Article Text

Download PDFPDF
The natural history of Crohn's disease: who holds the crystal ball?
  1. Gert Van Assche
  1. Correspondence to Dr Gert Van Assche, Division of Gastroenterology, University Hospitals Leuven, Herestraat 49, Leuven 3000, Belgium; gert.vanassche{at}

Statistics from

Request Permissions

If you wish to reuse any or all of this article please use the link below which will take you to the Copyright Clearance Center’s RightsLink service. You will be able to get a quick price and instant permission to reuse the content in many different ways.

In the last decade, we adopted the paradigm that most, if not all, patients with Crohn's disease are progressing towards a complicated stage of the disease. At St Antoine Hospital in Paris, France, the vast majority of patients initially had an inflammatory disease phenotype at diagnosis that progressed to penetrating or fibrostenotic disease over the course of 10–20 years.1 This seminal paper has been invoked countless times to make the case for top-down biological therapy in Crohn's disease. The profile of patients with a high risk of a debilitating disease course emerged from subsequent work by the same group and by other groups.2 ,3 Young patients, particularly those with perianal disease at onset are more likely to need surgery and several courses of steroids to control their disease. The phenotypic classification of Crohn's disease was amended accordingly, and this culminated in the now generally used Montreal criteria, which include perianal disease and age at disease onset.4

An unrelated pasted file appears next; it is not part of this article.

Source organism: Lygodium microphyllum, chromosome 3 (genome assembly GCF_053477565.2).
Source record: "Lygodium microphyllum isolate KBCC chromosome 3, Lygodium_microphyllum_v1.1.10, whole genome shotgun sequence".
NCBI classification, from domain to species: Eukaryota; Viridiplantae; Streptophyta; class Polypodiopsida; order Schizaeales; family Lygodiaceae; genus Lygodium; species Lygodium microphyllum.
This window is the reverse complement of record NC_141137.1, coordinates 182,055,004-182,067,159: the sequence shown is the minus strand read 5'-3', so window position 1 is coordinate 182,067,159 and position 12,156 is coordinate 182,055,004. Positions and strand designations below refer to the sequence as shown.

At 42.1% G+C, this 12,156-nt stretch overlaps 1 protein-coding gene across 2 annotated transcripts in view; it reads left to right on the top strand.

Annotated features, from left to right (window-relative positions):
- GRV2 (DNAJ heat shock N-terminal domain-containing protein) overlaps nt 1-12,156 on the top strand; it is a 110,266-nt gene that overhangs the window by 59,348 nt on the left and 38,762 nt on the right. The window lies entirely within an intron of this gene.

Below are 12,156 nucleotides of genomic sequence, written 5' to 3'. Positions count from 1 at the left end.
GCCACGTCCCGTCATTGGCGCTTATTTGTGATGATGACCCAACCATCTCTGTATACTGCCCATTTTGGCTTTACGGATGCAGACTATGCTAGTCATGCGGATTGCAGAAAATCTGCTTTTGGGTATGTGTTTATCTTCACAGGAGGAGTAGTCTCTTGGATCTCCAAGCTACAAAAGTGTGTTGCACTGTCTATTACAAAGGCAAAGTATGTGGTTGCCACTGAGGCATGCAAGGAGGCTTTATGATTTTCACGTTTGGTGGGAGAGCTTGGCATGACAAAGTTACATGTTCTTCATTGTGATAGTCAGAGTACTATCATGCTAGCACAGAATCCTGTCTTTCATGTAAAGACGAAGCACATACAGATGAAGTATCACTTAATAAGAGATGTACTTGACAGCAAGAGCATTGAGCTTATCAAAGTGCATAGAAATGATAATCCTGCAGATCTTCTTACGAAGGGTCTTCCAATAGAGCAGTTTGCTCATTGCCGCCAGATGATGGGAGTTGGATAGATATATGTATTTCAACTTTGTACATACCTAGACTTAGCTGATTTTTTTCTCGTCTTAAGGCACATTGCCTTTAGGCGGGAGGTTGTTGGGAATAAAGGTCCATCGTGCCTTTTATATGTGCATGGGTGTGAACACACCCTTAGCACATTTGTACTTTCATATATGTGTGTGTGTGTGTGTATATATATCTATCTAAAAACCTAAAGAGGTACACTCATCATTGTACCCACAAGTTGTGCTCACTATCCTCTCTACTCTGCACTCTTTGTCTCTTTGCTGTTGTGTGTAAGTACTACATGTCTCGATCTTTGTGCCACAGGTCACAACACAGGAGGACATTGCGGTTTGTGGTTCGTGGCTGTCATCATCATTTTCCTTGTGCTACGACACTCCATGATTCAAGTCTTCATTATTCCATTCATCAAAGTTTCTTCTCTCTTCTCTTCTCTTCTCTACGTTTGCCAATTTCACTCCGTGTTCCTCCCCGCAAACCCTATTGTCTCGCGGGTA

Data in a prospectively followed cohort from 1995 to 2009 (reported in this issue of GUT by the same group of investigators in Paris), seemingly deviate from their previous work.5 In this more recent cohort, almost half the patients were found to have a mild to moderate disease …

View Full Text


  • Linked article 301971.

  • Funding GVA has received honoraria and/or research support to University Leuven Hospitals from Abbott, MSD, UCB.

  • Competing interests None.

  • Provenance and peer review Commissioned; externally peer reviewed.

Linked Articles